The problem is this. All people, including Christians, naturally believe that religion is about trying to please God by being enough of a do-gooder. Even those who have been properly instructed in Christianity are prone to fall back into this belief. Therefore if we are not constantly reminded about our salvation coming by grace alone, through Christ alone, based on who he is and what he did, and that we receive this salvation through repentance and faith and not through works, we naturally fall into unbelief, even if it is pious unbelief.  Pious unbelief is thinking yourself a Christian because of your good works, and not because of your faith (trust) in Christ.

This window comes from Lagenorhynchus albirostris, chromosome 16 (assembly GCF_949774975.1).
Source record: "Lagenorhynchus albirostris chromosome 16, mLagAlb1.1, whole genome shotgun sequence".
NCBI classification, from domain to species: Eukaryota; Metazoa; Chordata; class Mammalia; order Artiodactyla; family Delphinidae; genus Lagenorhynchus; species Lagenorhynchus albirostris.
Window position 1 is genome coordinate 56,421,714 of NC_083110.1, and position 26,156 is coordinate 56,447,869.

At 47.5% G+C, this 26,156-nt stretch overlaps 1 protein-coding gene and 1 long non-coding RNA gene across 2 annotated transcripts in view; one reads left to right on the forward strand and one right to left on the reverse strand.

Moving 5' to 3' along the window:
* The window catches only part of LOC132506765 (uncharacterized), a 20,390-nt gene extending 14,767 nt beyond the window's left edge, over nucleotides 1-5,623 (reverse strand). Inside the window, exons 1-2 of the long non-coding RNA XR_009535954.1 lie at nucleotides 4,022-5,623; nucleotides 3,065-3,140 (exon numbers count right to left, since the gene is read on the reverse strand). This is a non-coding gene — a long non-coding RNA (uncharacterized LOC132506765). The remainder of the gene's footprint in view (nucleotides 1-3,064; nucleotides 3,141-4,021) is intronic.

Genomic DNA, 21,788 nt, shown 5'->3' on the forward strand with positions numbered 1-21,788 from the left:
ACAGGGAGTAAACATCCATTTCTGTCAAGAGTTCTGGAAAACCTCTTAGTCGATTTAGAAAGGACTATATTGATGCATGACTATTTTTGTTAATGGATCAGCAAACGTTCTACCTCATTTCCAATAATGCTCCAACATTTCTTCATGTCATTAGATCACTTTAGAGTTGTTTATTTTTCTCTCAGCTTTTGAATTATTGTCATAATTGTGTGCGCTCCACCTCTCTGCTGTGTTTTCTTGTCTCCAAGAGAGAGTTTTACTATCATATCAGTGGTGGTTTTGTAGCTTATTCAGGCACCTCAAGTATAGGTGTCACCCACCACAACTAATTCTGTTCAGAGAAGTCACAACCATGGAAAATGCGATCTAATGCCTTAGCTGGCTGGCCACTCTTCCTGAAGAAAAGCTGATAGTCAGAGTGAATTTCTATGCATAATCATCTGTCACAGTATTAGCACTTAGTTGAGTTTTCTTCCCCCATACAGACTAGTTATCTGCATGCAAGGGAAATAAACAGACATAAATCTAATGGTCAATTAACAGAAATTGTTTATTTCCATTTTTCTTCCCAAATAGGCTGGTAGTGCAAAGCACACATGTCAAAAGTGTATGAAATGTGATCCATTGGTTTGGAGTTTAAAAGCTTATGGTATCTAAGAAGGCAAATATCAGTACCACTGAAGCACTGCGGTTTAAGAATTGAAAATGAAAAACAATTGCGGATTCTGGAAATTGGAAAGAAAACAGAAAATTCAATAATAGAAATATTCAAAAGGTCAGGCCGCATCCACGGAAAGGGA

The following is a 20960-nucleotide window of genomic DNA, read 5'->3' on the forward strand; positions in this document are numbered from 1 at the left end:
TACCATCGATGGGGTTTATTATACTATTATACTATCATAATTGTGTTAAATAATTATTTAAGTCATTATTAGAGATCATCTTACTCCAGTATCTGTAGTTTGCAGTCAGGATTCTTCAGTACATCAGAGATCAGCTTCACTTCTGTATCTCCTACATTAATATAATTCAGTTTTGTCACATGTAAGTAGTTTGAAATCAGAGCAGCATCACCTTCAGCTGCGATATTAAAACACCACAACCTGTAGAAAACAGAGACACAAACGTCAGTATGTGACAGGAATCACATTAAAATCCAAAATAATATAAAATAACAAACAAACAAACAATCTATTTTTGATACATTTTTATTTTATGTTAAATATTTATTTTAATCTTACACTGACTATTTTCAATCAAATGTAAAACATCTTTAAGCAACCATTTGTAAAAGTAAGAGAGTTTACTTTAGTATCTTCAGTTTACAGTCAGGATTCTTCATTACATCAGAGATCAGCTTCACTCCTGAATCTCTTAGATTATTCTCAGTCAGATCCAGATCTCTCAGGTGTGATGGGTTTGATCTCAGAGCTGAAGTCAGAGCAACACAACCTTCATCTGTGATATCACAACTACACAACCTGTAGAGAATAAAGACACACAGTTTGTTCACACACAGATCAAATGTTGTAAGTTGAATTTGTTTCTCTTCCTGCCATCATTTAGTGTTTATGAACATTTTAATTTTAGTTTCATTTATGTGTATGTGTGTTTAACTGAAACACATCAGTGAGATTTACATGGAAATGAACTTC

Therefore is it always of the utmost importance that Christian pastors and teachers constantly remind their flock that their salvation is only through Christ and his work.

Furthermore, the motive power, the gasoline in the engine, of sanctification (another word for theosis) is knowledge of our salvation. Without this assurance, we cannot pull ourselves up by our theological bootstraps.